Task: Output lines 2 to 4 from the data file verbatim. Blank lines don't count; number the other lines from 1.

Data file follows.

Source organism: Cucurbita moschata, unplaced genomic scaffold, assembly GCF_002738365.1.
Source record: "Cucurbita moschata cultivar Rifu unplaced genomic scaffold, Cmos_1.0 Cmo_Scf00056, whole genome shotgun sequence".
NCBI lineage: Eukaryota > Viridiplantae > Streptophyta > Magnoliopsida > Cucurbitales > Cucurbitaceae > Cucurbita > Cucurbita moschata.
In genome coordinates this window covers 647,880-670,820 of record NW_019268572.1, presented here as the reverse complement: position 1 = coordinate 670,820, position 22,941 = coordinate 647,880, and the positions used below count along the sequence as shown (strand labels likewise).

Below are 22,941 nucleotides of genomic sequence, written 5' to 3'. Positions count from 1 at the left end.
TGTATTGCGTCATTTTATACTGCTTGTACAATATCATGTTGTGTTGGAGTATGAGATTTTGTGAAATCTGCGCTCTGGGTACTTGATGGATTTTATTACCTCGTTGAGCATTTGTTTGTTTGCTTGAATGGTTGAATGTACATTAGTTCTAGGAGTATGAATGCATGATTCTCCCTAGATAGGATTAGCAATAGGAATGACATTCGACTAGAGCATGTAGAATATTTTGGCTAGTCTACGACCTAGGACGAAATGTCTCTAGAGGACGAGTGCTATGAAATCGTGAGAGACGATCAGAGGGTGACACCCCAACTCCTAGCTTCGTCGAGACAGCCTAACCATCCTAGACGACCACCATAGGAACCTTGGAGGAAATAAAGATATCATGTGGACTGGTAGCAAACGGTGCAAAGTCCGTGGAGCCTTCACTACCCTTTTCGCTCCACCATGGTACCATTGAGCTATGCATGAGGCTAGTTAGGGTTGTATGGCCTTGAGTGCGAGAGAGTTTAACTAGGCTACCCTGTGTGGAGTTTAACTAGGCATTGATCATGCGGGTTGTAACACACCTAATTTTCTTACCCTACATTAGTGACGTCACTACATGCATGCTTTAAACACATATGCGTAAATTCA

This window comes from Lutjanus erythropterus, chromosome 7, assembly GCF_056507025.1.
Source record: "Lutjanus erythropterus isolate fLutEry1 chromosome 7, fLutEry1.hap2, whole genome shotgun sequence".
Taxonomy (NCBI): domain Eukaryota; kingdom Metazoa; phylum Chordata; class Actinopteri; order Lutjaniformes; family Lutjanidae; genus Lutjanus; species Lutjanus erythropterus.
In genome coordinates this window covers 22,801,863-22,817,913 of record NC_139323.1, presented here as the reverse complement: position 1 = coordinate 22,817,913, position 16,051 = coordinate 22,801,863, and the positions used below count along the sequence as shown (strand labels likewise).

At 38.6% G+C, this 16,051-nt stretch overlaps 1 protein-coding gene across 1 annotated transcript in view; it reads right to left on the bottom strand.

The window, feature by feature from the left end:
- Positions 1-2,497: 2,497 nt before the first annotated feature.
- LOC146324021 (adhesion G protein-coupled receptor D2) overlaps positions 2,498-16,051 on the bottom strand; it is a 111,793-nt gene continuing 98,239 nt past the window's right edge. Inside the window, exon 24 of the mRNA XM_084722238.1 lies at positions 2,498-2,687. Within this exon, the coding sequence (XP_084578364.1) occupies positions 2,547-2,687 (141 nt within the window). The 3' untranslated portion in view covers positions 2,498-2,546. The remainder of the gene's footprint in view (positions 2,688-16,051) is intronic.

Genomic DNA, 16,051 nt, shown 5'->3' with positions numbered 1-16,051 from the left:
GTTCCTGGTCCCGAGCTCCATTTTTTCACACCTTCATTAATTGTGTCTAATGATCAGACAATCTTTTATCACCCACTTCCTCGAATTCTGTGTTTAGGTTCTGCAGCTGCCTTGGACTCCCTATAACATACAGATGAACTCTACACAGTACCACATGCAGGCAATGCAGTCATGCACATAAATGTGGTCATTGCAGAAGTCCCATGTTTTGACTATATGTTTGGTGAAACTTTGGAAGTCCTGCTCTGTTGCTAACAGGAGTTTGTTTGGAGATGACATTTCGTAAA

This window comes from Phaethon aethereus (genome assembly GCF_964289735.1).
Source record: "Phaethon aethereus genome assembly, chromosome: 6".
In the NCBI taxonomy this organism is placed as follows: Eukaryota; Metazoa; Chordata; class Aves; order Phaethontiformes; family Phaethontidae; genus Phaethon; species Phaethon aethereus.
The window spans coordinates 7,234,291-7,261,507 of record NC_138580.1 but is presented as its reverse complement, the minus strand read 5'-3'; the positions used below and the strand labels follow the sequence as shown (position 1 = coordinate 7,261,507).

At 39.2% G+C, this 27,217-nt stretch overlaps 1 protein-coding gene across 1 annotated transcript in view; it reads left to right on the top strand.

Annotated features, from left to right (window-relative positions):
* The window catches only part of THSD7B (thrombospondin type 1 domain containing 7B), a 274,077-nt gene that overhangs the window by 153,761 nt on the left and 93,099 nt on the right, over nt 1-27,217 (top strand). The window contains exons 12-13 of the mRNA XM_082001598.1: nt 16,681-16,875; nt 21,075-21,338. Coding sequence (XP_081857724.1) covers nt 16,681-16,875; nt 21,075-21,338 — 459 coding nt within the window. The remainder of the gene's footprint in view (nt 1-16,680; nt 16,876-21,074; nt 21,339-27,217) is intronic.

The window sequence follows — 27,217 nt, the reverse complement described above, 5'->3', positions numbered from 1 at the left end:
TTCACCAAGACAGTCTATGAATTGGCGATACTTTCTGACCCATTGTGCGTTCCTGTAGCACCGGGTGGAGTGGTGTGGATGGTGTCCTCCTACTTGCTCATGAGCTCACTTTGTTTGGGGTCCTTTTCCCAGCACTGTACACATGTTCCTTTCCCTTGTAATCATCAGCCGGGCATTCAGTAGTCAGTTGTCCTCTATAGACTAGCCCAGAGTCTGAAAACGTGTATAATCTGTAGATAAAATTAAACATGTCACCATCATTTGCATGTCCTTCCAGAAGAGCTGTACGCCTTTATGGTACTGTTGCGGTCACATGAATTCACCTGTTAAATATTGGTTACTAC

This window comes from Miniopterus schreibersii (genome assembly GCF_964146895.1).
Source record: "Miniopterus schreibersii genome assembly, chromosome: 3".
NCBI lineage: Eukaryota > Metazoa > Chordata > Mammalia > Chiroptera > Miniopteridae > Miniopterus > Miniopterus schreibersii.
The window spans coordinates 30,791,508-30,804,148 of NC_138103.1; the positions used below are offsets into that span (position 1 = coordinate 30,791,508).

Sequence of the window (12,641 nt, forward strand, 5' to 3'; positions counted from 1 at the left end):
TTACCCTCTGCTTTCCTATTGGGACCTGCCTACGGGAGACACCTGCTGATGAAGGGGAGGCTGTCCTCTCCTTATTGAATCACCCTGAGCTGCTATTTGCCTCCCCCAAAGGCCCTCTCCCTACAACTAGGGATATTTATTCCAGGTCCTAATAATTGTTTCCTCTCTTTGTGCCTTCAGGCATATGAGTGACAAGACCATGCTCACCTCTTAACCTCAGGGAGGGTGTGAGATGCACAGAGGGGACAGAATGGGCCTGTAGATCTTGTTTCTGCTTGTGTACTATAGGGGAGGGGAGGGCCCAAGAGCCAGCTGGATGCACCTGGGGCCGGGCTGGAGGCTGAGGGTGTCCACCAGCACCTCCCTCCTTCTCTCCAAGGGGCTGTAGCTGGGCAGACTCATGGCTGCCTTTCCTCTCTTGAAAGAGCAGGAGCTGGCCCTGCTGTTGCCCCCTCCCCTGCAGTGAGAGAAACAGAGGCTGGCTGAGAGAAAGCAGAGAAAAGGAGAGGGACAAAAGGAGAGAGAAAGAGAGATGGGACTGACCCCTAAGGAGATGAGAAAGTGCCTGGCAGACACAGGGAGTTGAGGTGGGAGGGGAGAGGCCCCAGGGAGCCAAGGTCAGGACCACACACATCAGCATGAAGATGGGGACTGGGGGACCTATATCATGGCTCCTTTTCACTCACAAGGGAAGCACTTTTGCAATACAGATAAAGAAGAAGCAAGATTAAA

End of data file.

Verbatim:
Source record: "Cucurbita moschata cultivar Rifu unplaced genomic scaffold, Cmos_1.0 Cmo_Scf00056, whole genome shotgun sequence".
NCBI lineage: Eukaryota > Viridiplantae > Streptophyta > Magnoliopsida > Cucurbitales > Cucurbitaceae > Cucurbita > Cucurbita moschata.
In genome coordinates this window covers 647,880-670,820 of record NW_019268572.1, presented here as the reverse complement: position 1 = coordinate 670,820, position 22,941 = coordinate 647,880, and the positions used below count along the sequence as shown (strand labels likewise).